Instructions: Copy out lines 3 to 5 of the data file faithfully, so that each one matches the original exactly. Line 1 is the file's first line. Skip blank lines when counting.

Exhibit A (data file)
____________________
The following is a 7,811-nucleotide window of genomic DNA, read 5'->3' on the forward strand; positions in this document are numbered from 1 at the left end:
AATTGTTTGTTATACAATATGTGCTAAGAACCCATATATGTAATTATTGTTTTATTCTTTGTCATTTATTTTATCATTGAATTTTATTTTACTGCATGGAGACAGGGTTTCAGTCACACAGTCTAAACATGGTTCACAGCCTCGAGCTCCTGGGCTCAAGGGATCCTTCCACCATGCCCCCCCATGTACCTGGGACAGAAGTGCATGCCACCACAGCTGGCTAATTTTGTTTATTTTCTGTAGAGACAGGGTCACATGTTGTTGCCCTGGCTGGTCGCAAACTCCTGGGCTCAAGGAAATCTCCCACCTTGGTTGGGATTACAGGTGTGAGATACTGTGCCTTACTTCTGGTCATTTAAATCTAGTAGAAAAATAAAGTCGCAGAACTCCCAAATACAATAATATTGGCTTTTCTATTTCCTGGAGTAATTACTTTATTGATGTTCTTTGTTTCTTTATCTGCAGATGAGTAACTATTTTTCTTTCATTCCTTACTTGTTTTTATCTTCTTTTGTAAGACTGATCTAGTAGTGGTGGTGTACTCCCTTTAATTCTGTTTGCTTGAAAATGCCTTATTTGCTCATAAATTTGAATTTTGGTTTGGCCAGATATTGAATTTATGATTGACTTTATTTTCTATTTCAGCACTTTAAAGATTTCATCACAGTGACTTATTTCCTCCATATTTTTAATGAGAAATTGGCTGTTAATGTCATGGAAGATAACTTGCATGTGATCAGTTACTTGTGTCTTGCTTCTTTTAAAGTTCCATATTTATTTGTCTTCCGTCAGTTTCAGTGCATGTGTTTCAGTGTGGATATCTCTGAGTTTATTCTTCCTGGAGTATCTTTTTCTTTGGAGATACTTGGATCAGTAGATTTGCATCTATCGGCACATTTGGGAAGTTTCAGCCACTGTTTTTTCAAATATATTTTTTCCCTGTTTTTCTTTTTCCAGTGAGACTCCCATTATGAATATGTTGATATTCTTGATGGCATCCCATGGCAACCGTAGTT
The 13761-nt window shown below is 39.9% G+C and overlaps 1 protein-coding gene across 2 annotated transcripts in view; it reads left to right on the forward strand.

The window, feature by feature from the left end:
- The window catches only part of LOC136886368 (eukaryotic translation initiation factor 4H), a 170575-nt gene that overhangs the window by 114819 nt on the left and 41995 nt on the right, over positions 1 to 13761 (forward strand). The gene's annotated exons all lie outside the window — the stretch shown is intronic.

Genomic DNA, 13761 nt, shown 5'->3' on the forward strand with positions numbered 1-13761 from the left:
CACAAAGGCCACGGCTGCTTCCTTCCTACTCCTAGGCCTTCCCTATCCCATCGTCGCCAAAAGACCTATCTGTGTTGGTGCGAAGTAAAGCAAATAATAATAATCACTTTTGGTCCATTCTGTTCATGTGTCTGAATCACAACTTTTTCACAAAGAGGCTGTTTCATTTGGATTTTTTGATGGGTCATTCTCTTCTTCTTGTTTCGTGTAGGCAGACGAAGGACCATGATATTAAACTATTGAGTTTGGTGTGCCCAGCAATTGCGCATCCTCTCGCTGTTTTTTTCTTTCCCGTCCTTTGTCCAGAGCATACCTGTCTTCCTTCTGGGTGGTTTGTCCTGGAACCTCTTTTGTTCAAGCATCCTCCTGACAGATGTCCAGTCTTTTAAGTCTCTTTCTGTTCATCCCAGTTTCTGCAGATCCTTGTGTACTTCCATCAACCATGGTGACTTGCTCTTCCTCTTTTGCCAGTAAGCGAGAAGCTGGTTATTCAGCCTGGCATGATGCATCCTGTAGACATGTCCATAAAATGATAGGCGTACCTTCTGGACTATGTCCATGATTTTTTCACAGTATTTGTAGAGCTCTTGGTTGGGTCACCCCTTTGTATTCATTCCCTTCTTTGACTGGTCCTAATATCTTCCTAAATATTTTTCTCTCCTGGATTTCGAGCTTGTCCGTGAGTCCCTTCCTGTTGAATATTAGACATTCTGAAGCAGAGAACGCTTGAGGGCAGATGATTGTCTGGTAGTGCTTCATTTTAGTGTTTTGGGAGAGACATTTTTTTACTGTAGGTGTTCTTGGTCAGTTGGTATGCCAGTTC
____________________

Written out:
The 13761-nt window shown below is 39.9% G+C and overlaps 1 protein-coding gene across 2 annotated transcripts in view; it reads left to right on the forward strand.

The window, feature by feature from the left end:
- The window catches only part of LOC136886368 (eukaryotic translation initiation factor 4H), a 170575-nt gene that overhangs the window by 114819 nt on the left and 41995 nt on the right, over positions 1 to 13761 (forward strand). The gene's annotated exons all lie outside the window — the stretch shown is intronic.